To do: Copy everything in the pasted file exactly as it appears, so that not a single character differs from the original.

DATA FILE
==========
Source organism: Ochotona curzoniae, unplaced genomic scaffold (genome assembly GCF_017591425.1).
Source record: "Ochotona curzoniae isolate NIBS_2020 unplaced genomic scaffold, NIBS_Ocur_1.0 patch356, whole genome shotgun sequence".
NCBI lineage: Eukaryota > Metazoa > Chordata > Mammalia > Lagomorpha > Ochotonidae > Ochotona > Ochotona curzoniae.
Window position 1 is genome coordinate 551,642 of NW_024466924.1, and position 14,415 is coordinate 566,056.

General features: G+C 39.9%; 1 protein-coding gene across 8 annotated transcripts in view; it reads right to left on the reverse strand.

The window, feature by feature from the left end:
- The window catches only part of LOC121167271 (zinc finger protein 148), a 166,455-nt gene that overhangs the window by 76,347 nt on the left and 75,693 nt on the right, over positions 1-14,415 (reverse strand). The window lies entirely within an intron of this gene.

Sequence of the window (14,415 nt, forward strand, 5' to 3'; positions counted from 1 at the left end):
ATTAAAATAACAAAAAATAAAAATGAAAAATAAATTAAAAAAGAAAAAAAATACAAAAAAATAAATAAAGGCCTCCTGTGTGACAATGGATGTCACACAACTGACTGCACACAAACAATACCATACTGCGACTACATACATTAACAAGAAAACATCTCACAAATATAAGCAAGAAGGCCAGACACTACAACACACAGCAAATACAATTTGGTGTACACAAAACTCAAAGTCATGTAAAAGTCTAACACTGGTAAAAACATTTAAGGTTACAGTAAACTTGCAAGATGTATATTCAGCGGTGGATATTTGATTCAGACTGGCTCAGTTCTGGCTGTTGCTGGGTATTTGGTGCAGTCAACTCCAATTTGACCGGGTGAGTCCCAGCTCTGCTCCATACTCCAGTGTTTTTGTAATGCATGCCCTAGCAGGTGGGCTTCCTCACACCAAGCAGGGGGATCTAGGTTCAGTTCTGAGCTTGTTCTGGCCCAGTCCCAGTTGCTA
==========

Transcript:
Source organism: Ochotona curzoniae, unplaced genomic scaffold (genome assembly GCF_017591425.1).
Source record: "Ochotona curzoniae isolate NIBS_2020 unplaced genomic scaffold, NIBS_Ocur_1.0 patch356, whole genome shotgun sequence".
NCBI lineage: Eukaryota > Metazoa > Chordata > Mammalia > Lagomorpha > Ochotonidae > Ochotona > Ochotona curzoniae.
Window position 1 is genome coordinate 551,642 of NW_024466924.1, and position 14,415 is coordinate 566,056.

General features: G+C 39.9%; 1 protein-coding gene across 8 annotated transcripts in view; it reads right to left on the reverse strand.

The window, feature by feature from the left end:
- The window catches only part of LOC121167271 (zinc finger protein 148), a 166,455-nt gene that overhangs the window by 76,347 nt on the left and 75,693 nt on the right, over positions 1-14,415 (reverse strand). The window lies entirely within an intron of this gene.

Sequence of the window (14,415 nt, forward strand, 5' to 3'; positions counted from 1 at the left end):
ATTAAAATAACAAAAAATAAAAATGAAAAATAAATTAAAAAAGAAAAAAAATACAAAAAAATAAATAAAGGCCTCCTGTGTGACAATGGATGTCACACAACTGACTGCACACAAACAATACCATACTGCGACTACATACATTAACAAGAAAACATCTCACAAATATAAGCAAGAAGGCCAGACACTACAACACACAGCAAATACAATTTGGTGTACACAAAACTCAAAGTCATGTAAAAGTCTAACACTGGTAAAAACATTTAAGGTTACAGTAAACTTGCAAGATGTATATTCAGCGGTGGATATTTGATTCAGACTGGCTCAGTTCTGGCTGTTGCTGGGTATTTGGTGCAGTCAACTCCAATTTGACCGGGTGAGTCCCAGCTCTGCTCCATACTCCAGTGTTTTTGTAATGCATGCCCTAGCAGGTGGGCTTCCTCACACCAAGCAGGGGGATCTAGGTTCAGTTCTGAGCTTGTTCTGGCCCAGTCCCAGTTGCTA